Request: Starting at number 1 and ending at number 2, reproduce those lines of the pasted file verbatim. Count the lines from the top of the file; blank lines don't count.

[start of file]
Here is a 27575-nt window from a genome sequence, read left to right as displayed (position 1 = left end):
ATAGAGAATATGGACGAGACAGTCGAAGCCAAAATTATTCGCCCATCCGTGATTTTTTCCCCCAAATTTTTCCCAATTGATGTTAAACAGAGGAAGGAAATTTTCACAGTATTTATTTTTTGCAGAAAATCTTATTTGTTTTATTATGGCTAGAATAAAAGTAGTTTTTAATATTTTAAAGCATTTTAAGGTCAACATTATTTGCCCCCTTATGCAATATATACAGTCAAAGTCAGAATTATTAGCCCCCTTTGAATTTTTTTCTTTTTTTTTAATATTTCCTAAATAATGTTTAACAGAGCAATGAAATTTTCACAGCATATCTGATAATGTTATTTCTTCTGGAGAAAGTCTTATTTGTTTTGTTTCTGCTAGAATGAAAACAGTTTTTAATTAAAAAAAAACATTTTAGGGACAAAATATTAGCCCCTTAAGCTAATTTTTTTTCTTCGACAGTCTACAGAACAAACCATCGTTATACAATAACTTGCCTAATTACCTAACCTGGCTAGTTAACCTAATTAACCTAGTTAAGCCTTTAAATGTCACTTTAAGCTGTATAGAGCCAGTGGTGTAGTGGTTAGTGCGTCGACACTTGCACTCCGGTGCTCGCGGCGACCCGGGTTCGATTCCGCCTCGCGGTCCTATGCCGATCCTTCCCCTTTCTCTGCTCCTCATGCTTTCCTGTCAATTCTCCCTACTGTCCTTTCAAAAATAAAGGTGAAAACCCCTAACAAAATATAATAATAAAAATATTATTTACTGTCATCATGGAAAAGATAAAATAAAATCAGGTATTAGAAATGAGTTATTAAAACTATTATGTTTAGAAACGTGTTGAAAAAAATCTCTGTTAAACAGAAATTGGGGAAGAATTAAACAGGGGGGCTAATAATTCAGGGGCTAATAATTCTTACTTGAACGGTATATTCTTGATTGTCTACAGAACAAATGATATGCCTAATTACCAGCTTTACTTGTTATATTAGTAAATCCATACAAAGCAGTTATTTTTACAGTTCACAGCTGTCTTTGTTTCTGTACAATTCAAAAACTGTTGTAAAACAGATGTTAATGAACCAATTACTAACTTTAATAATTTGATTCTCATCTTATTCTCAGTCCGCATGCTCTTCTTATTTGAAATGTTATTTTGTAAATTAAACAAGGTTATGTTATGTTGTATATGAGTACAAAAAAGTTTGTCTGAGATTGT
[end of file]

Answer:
Here is a 27575-nt window from a genome sequence, read left to right as displayed (position 1 = left end):
ATAGAGAATATGGACGAGACAGTCGAAGCCAAAATTATTCGCCCATCCGTGATTTTTTCCCCCAAATTTTTCCCAATTGATGTTAAACAGAGGAAGGAAATTTTCACAGTATTTATTTTTTGCAGAAAATCTTATTTGTTTTATTATGGCTAGAATAAAAGTAGTTTTTAATATTTTAAAGCATTTTAAGGTCAACATTATTTGCCCCCTTATGCAATATATACAGTCAAAGTCAGAATTATTAGCCCCCTTTGAATTTTTTTCTTTTTTTTTAATATTTCCTAAATAATGTTTAACAGAGCAATGAAATTTTCACAGCATATCTGATAATGTTATTTCTTCTGGAGAAAGTCTTATTTGTTTTGTTTCTGCTAGAATGAAAACAGTTTTTAATTAAAAAAAAACATTTTAGGGACAAAATATTAGCCCCTTAAGCTAATTTTTTTTCTTCGACAGTCTACAGAACAAACCATCGTTATACAATAACTTGCCTAATTACCTAACCTGGCTAGTTAACCTAATTAACCTAGTTAAGCCTTTAAATGTCACTTTAAGCTGTATAGAGCCAGTGGTGTAGTGGTTAGTGCGTCGACACTTGCACTCCGGTGCTCGCGGCGACCCGGGTTCGATTCCGCCTCGCGGTCCTATGCCGATCCTTCCCCTTTCTCTGCTCCTCATGCTTTCCTGTCAATTCTCCCTACTGTCCTTTCAAAAATAAAGGTGAAAACCCCTAACAAAATATAATAATAAAAATATTATTTACTGTCATCATGGAAAAGATAAAATAAAATCAGGTATTAGAAATGAGTTATTAAAACTATTATGTTTAGAAACGTGTTGAAAAAAATCTCTGTTAAACAGAAATTGGGGAAGAATTAAACAGGGGGGCTAATAATTCAGGGGCTAATAATTCTTACTTGAACGGTATATTCTTGATTGTCTACAGAACAAATGATATGCCTAATTACCAGCTTTACTTGTTATATTAGTAAATCCATACAAAGCAGTTATTTTTACAGTTCACAGCTGTCTTTGTTTCTGTACAATTCAAAAACTGTTGTAAAACAGATGTTAATGAACCAATTACTAACTTTAATAATTTGATTCTCATCTTATTCTCAGTCCGCATGCTCTTCTTATTTGAAATGTTATTTTGTAAATTAAACAAGGTTATGTTATGTTGTATATGAGTACAAAAAAGTTTGTCTGAGATTGT